Supervision in Motivational Interviewing: An Exploratory Study

Behav Cogn Psychother. 2017 Jul;45(4):351-365. doi: 10.1017/S135246581700011X. Epub 2017 Mar 20.

Abstract

Background: Although supervision is believed to be an important strategy for training practitioners in evidence-based practice, little is known about how it should be organized and conducted to promote implementation fidelity.

Aims: To explore supervisor behaviours that might facilitate supervisees' proficiency in motivational interviewing.

Method: In this exploratory study, ten supervisors from a primary prevention intervention of childhood obesity responded to semi-structured interviews about their supervision behaviours. A mixed method approach was used; both qualitative and quantitative data were collected and analysed.

Results: The supervisors reported using several sources of information for evaluating and providing systematic feedback on supervisees' performance. However, the majority did not use the available objective measures of proficiency as the primary source. Moreover, half of the supervisors argued that objective feedback might have a punishing effect on the supervisees.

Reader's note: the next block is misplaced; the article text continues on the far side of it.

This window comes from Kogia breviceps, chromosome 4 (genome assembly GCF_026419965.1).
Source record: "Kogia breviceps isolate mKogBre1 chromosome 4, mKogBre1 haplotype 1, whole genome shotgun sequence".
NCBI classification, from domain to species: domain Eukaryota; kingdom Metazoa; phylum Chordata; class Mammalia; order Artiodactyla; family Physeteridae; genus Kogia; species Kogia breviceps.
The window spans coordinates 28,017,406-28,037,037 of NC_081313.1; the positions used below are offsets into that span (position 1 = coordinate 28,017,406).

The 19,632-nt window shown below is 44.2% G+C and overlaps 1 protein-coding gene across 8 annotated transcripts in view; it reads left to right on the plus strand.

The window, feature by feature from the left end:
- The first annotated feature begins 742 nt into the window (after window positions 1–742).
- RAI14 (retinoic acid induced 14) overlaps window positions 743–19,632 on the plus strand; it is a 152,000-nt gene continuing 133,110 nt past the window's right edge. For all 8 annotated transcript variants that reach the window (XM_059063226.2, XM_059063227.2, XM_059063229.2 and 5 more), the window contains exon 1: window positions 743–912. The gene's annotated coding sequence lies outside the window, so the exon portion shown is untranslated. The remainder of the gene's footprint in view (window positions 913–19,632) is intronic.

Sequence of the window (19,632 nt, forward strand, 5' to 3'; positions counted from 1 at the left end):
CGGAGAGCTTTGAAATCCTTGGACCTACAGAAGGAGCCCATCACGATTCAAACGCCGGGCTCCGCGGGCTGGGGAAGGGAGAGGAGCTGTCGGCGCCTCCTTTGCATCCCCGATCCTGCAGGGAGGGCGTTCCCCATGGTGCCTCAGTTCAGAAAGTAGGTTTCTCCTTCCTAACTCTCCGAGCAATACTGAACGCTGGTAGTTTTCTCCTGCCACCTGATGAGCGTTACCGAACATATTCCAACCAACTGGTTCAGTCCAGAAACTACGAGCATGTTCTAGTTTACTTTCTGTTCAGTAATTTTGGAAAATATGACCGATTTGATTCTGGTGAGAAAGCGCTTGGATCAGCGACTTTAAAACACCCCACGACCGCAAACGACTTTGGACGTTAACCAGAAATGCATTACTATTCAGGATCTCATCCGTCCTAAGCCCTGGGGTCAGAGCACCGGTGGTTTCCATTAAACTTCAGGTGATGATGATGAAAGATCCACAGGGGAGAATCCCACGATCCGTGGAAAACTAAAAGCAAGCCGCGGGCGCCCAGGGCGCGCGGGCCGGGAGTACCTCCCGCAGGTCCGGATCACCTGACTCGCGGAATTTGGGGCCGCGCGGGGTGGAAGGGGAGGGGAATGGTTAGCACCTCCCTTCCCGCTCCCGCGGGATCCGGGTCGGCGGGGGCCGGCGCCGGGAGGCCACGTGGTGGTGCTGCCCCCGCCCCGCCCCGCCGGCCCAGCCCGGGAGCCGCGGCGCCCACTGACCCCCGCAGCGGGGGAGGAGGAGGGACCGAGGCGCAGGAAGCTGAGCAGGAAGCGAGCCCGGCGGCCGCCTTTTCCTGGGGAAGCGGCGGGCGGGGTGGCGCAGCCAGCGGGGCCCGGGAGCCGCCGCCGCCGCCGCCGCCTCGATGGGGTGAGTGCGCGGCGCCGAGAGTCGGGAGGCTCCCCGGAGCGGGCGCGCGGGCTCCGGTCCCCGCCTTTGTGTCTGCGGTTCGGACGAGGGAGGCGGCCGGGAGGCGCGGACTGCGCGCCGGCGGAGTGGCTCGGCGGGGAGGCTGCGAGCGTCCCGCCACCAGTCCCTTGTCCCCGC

Conclusions: Variation in the use of supervision components that previous research has proposed to be potentially influential to the process and outcome may lead to less efficient supervision. Findings suggest that appropriate supervision activities conducted in each supervision session require clear supervision principles that specify the content and procedure of the supervision, as well as regular adherence monitoring of the supervision sessions.

Keywords: MITI; Motivational interviewing; clinical supervision; objective feedback; training.

MeSH terms

  • Adult
  • Aged
  • Female
  • Humans
  • Male
  • Middle Aged
  • Motivational Interviewing / methods*
  • Motivational Interviewing / standards*
  • Pediatric Obesity / prevention & control
  • Pediatric Obesity / psychology